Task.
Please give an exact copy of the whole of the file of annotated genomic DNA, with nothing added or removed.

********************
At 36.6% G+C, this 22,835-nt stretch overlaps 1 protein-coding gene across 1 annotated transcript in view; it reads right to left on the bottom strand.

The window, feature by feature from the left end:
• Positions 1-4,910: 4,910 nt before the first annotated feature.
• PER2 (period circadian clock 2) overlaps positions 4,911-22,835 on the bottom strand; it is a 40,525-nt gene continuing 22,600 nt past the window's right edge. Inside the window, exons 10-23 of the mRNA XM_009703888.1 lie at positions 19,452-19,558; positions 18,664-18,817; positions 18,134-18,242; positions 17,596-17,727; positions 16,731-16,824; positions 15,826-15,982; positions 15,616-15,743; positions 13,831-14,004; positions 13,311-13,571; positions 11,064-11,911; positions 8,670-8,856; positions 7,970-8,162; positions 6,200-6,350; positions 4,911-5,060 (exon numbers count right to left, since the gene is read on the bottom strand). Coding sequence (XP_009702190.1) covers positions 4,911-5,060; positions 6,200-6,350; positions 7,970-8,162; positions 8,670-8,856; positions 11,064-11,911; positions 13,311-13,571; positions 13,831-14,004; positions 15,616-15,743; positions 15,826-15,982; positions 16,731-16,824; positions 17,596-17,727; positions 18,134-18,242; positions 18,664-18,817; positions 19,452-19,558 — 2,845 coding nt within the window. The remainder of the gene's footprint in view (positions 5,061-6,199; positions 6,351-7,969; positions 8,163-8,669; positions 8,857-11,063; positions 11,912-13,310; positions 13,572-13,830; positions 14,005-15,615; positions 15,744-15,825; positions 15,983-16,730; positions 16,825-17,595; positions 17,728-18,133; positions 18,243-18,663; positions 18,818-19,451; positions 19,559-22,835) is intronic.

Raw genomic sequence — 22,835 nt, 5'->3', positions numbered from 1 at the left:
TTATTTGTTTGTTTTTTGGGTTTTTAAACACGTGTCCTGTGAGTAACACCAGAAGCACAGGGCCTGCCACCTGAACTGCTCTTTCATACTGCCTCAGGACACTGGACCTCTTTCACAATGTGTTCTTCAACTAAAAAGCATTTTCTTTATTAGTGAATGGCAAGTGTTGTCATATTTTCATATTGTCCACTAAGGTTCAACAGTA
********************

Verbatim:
At 36.6% G+C, this 22,835-nt stretch overlaps 1 protein-coding gene across 1 annotated transcript in view; it reads right to left on the bottom strand.

The window, feature by feature from the left end:
• Positions 1-4,910: 4,910 nt before the first annotated feature.
• PER2 (period circadian clock 2) overlaps positions 4,911-22,835 on the bottom strand; it is a 40,525-nt gene continuing 22,600 nt past the window's right edge. Inside the window, exons 10-23 of the mRNA XM_009703888.1 lie at positions 19,452-19,558; positions 18,664-18,817; positions 18,134-18,242; positions 17,596-17,727; positions 16,731-16,824; positions 15,826-15,982; positions 15,616-15,743; positions 13,831-14,004; positions 13,311-13,571; positions 11,064-11,911; positions 8,670-8,856; positions 7,970-8,162; positions 6,200-6,350; positions 4,911-5,060 (exon numbers count right to left, since the gene is read on the bottom strand). Coding sequence (XP_009702190.1) covers positions 4,911-5,060; positions 6,200-6,350; positions 7,970-8,162; positions 8,670-8,856; positions 11,064-11,911; positions 13,311-13,571; positions 13,831-14,004; positions 15,616-15,743; positions 15,826-15,982; positions 16,731-16,824; positions 17,596-17,727; positions 18,134-18,242; positions 18,664-18,817; positions 19,452-19,558 — 2,845 coding nt within the window. The remainder of the gene's footprint in view (positions 5,061-6,199; positions 6,351-7,969; positions 8,163-8,669; positions 8,857-11,063; positions 11,912-13,310; positions 13,572-13,830; positions 14,005-15,615; positions 15,744-15,825; positions 15,983-16,730; positions 16,825-17,595; positions 17,728-18,133; positions 18,243-18,663; positions 18,818-19,451; positions 19,559-22,835) is intronic.

Raw genomic sequence — 22,835 nt, 5'->3', positions numbered from 1 at the left:
TTATTTGTTTGTTTTTTGGGTTTTTAAACACGTGTCCTGTGAGTAACACCAGAAGCACAGGGCCTGCCACCTGAACTGCTCTTTCATACTGCCTCAGGACACTGGACCTCTTTCACAATGTGTTCTTCAACTAAAAAGCATTTTCTTTATTAGTGAATGGCAAGTGTTGTCATATTTTCATATTGTCCACTAAGGTTCAACAGTA